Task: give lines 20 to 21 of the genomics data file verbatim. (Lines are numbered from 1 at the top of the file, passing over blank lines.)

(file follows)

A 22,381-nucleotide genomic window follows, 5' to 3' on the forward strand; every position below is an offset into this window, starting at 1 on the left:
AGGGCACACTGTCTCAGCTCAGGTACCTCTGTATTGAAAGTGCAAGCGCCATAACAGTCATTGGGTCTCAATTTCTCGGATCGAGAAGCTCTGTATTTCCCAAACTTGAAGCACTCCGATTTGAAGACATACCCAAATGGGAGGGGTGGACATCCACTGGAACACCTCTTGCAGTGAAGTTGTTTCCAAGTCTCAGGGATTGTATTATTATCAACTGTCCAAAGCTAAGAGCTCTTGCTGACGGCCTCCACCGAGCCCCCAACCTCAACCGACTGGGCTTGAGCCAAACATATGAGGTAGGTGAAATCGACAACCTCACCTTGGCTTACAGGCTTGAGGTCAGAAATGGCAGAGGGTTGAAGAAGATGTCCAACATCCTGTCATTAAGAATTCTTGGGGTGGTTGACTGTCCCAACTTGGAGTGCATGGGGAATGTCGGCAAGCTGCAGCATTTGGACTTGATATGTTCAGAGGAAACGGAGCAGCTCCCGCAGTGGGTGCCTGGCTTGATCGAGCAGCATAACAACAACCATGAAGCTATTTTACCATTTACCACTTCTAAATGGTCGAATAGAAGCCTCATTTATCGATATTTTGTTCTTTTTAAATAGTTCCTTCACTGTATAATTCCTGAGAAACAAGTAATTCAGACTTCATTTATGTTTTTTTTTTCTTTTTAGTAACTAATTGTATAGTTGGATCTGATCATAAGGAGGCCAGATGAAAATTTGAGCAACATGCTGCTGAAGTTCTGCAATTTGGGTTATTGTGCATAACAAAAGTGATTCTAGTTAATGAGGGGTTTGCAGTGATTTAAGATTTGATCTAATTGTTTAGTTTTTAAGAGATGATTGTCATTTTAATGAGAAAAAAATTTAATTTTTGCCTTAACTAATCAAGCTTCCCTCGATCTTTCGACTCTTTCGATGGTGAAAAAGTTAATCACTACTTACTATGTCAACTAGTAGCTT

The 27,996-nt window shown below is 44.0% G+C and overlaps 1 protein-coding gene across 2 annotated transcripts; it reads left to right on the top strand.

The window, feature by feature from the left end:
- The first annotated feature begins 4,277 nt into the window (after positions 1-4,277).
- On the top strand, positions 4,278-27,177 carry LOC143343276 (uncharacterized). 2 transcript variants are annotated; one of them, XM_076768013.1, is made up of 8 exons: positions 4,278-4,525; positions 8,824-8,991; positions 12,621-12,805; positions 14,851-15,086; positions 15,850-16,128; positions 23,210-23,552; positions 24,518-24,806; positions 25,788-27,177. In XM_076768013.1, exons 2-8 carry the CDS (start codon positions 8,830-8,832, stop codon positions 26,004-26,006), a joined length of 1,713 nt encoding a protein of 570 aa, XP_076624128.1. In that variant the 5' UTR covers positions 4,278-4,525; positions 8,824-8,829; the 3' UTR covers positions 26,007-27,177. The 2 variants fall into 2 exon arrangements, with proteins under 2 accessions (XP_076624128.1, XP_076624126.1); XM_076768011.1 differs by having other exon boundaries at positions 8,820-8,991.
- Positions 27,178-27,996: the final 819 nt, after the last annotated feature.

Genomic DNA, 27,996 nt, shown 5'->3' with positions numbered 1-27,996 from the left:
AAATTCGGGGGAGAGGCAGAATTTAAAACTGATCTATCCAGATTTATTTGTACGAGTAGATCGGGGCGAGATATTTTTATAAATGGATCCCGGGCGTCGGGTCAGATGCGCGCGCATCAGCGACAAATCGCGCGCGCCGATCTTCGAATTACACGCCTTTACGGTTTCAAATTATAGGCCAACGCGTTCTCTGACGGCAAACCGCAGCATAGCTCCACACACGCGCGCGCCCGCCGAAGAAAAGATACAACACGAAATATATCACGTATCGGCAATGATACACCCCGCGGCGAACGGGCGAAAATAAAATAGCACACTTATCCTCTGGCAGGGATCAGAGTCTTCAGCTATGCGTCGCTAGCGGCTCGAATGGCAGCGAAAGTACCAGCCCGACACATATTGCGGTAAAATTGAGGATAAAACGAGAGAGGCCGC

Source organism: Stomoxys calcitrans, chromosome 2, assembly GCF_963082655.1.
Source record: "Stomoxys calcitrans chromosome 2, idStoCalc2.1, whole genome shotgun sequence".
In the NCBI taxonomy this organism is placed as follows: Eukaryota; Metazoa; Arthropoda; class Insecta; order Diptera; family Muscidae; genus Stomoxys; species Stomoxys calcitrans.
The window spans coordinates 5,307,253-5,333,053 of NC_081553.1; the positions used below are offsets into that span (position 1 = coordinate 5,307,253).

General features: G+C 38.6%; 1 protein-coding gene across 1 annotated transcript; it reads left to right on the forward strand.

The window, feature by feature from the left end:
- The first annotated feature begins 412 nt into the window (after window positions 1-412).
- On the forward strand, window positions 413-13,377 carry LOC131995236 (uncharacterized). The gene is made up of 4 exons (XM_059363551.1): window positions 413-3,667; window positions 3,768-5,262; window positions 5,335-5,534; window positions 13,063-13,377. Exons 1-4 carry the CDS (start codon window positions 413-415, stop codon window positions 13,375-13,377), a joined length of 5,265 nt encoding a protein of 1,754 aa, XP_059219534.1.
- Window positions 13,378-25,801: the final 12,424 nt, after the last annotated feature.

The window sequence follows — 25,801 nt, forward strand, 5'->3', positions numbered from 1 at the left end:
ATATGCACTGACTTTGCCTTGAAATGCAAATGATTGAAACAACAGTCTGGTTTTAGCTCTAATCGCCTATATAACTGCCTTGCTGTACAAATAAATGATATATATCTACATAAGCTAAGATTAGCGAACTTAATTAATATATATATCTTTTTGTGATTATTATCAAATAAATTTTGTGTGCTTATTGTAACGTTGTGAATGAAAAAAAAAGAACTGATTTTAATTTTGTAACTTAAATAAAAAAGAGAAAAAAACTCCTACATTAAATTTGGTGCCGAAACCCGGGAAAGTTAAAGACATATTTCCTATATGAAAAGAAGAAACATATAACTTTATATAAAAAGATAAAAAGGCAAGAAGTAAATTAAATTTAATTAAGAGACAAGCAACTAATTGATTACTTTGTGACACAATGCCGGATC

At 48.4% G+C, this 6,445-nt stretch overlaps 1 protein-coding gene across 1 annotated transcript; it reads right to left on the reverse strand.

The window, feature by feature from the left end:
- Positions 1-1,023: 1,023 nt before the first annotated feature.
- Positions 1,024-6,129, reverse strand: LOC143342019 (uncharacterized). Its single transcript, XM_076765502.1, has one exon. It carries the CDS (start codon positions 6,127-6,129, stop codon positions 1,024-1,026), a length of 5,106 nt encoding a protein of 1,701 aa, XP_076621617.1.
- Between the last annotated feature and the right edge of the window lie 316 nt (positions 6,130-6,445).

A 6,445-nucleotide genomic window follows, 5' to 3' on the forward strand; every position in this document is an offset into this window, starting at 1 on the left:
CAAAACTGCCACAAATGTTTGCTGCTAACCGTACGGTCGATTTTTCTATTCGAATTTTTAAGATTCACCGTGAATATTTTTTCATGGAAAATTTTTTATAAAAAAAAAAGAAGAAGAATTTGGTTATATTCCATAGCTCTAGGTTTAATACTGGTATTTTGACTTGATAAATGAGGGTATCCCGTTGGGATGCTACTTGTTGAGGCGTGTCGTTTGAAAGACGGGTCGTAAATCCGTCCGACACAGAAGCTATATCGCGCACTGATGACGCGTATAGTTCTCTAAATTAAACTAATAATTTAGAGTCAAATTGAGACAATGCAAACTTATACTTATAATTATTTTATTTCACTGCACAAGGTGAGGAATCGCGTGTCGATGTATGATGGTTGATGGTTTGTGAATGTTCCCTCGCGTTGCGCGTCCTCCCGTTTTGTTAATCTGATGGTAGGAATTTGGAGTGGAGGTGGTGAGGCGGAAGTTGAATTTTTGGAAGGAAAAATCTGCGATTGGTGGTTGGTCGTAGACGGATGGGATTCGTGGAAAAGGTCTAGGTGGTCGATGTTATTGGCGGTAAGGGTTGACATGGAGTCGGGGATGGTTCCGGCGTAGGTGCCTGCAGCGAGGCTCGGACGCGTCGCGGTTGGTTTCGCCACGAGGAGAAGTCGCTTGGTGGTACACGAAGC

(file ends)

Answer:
ATATGCACTGACTTTGCCTTGAAATGCAAATGATTGAAACAACAGTCTGGTTTTAGCTCTAATCGCCTATATAACTGCCTTGCTGTACAAATAAATGATATATATCTACATAAGCTAAGATTAGCGAACTTAATTAATATATATATCTTTTTGTGATTATTATCAAATAAATTTTGTGTGCTTATTGTAACGTTGTGAATGAAAAAAAAAGAACTGATTTTAATTTTGTAACTTAAATAAAAAAGAGAAAAAAACTCCTACATTAAATTTGGTGCCGAAACCCGGGAAAGTTAAAGACATATTTCCTATATGAAAAGAAGAAACATATAACTTTATATAAAAAGATAAAAAGGCAAGAAGTAAATTAAATTTAATTAAGAGACAAGCAACTAATTGATTACTTTGTGACACAATGCCGGATC

At 48.4% G+C, this 6,445-nt stretch overlaps 1 protein-coding gene across 1 annotated transcript; it reads right to left on the reverse strand.